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Kaufman: Voting for Hall of Fame fascinating process

NEW YORK — In an often contentious meeting that lasted more than eight hours, Derrick Brooks emerged as the only Hall of Fame candidate associated with the Buccaneers to land in the Class of 2014.

There was more debate than usual as 15 modern-day candidates and two Senior nominees were discussed by a panel of 46 selectors.

It took 85 minutes just to discuss the merits of Senior candidates Ray Guy and Claude Humphrey.

After 10 years as Tampa Bay’s representative, I shouldn’t be surprised by anything that goes on in the Hall of Fame meeting room, but some of the give and take was extraordinary.

The candidate that generated the most discussion was Tony Dungy, who posted a regular-season record of 139-69 while coaching the Bucs and Colts for 13 seasons. More than 45 minutes were needed to weigh the pros and cons of Dungy’s Hall of Fame candidacy.

After my presentation, which leaned heavily on Dungy’s historic success on the sidelines, other panelists talked up Dungy’s contributions to pro football as a powerful advocate for more diversity in the process of hiring NFL coaches.

Earlier in the week, former NFL executive Bill Polian said Dungy has replaced former Giants owner Wellington Mara as the conscience of the league.

But there was some push-back regarding Dungy, who made the playoffs in his final 10 seasons before walking away in 2008.

Some members of the selection committee questioned Dungy’s 9-10 career record in the postseason and the fact his teams in Tampa and Indianapolis won only one Super Bowl during his 13-year coaching career.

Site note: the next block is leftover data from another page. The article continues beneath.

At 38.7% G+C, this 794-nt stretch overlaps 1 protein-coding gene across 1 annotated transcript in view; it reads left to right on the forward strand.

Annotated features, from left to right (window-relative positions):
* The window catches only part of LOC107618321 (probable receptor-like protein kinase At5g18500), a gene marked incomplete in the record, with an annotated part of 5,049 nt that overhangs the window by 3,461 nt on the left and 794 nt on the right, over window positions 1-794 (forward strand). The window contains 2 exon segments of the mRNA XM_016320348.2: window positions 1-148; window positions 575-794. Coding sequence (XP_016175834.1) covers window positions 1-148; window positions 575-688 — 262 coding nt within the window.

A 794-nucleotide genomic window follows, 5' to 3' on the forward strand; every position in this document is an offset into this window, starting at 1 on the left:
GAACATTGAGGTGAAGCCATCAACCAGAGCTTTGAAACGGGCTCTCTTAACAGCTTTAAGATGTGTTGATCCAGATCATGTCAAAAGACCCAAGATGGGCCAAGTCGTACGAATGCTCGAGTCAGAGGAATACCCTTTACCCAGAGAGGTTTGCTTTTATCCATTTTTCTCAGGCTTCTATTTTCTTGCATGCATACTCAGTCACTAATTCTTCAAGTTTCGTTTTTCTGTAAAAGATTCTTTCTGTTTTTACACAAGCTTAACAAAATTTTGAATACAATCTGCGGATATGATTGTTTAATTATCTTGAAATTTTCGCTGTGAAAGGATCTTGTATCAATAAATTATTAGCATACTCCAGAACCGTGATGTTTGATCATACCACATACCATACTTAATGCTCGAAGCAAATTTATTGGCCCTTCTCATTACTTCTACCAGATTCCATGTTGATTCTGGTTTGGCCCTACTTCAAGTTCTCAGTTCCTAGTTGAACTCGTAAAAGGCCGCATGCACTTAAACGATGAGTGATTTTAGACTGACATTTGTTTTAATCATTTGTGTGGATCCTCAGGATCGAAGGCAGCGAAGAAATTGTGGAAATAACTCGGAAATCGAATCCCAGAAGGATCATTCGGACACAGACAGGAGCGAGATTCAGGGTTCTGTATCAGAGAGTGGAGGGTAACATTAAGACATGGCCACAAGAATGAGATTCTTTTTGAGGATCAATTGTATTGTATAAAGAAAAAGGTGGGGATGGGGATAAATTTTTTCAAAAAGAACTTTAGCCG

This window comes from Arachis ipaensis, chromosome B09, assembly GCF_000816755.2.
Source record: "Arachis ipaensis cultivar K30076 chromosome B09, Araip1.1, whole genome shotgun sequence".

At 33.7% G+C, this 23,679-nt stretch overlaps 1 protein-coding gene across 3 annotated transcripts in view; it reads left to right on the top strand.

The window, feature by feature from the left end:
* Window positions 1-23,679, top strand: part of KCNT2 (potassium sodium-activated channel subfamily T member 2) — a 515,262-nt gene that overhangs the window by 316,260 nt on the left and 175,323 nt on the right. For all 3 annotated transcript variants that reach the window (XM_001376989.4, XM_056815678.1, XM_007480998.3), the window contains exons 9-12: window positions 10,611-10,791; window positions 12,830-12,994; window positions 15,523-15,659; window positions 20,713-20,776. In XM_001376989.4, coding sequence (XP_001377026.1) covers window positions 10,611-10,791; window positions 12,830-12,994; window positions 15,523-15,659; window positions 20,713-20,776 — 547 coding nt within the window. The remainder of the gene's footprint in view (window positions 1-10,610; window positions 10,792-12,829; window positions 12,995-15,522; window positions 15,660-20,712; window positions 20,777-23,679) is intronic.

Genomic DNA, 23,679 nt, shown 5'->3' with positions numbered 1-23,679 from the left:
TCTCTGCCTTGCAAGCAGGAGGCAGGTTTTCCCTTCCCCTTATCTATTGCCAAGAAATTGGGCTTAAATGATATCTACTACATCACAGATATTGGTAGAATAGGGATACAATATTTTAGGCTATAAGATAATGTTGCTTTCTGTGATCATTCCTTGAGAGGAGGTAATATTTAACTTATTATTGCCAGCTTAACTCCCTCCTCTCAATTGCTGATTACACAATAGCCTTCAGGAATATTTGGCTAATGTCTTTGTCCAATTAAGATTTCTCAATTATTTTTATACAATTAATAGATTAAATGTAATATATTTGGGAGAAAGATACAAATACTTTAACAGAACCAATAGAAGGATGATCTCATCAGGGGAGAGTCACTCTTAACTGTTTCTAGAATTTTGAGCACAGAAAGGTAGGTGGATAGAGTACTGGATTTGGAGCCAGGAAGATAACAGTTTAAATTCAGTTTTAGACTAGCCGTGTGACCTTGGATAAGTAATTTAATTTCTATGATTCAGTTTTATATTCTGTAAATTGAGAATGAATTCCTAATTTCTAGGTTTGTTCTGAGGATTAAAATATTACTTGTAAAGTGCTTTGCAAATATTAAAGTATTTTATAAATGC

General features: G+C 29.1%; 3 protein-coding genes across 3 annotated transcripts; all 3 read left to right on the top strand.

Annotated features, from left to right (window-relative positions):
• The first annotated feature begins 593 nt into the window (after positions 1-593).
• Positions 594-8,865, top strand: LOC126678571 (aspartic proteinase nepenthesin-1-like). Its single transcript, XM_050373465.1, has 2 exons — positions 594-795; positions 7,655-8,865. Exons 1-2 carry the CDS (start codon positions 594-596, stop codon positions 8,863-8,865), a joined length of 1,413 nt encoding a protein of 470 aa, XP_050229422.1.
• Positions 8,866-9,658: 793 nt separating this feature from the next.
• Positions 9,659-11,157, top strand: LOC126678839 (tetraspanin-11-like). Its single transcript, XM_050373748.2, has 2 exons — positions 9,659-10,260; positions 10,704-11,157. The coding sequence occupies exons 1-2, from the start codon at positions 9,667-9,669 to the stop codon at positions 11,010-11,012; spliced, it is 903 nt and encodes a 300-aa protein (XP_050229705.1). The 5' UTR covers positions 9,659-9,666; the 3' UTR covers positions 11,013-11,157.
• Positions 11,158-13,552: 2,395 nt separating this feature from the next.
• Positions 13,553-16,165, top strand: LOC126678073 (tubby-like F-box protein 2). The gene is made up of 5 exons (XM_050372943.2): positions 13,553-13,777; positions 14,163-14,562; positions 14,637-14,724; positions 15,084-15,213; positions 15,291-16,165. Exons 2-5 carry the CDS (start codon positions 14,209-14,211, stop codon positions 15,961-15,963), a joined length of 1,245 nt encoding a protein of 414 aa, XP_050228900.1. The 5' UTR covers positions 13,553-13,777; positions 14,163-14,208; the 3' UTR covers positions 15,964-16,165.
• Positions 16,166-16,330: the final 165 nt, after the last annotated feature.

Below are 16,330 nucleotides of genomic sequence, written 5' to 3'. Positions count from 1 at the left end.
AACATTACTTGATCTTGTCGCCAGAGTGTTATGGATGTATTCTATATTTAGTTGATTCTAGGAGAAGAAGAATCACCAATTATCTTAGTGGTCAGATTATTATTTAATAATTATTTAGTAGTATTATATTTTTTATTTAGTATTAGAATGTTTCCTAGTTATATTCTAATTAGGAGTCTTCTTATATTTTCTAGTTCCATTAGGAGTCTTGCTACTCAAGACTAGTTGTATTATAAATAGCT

Dungy and former Bucs safety John Lynch were eliminated when the panel reduced the field of 15 modern-day candidates to 10.

Lynch earned nine Pro Bowl berths during his 11-year career in Tampa Bay and four seasons with the Broncos.

I feel confident both Lynch and Dungy will be back in the meeting room next year at Phoenix, where the Hall of Fame Class of 2015 will be announced.

Like Dungy, Brooks was in his first year of eligibility. He faced no opposition Saturday, as several panelists lauded him as one of the most complete outside linebackers in league history.

Now Brooks joins former roommate Warren Sapp in the Canton, Ohio, shrine of excellence.

Sapp made the Class of 2013 in his first year of eligibility, and he was ecstatic to welcome Brooks to the NFL’s exclusive fraternity.

It was Sapp and Brooks who keyed Tampa Bay’s turnaround from NFL punch line to league power.

When Dungy arrived in Tampa in 1996, he challenged Brooks to excel in the role that led Steelers linebacker Jack Ham to Canton. He also told Sapp he could be the new version of Joe Greene.

Less than two decades later, Brooks and Sapp are both Hall of Famers. Dungy said he was proud to learn that Brooks had achieved pro football’s ultimate individual honor.

While Dungy and the two Senior nominees were discussed at length, former Colts wide receiver Marvin Harrison provoked no reaction from the panel after he was presented in his first year of eligibility.

In whittling the field from 15 to 10, I voted for Brooks, Dungy, Lynch, Harrison, former 49ers owner and Tampa resident Eddie DeBartolo, linebacker Kevin Greene, tackle Walter Jones, guard Will Shields, defensive end Michael Strahan and defensive back Aeneas Williams.

Only seven of those 10 survived the preliminary cut.

For the final five, I cast my ballot for Brooks, Jones, Shields, Strahan and Williams. The consensus choices agreed on four of those finalists, substituting former Bills wide receiver Andre Reed for Shields, a 12-time Pro Bowl selection who never missed a game during his 14-year career.

Editor’s note: Tribune staff writer Ira Kaufman is the Tampa Bay representative on the Pro Football Hall of Fame Selection Committee.

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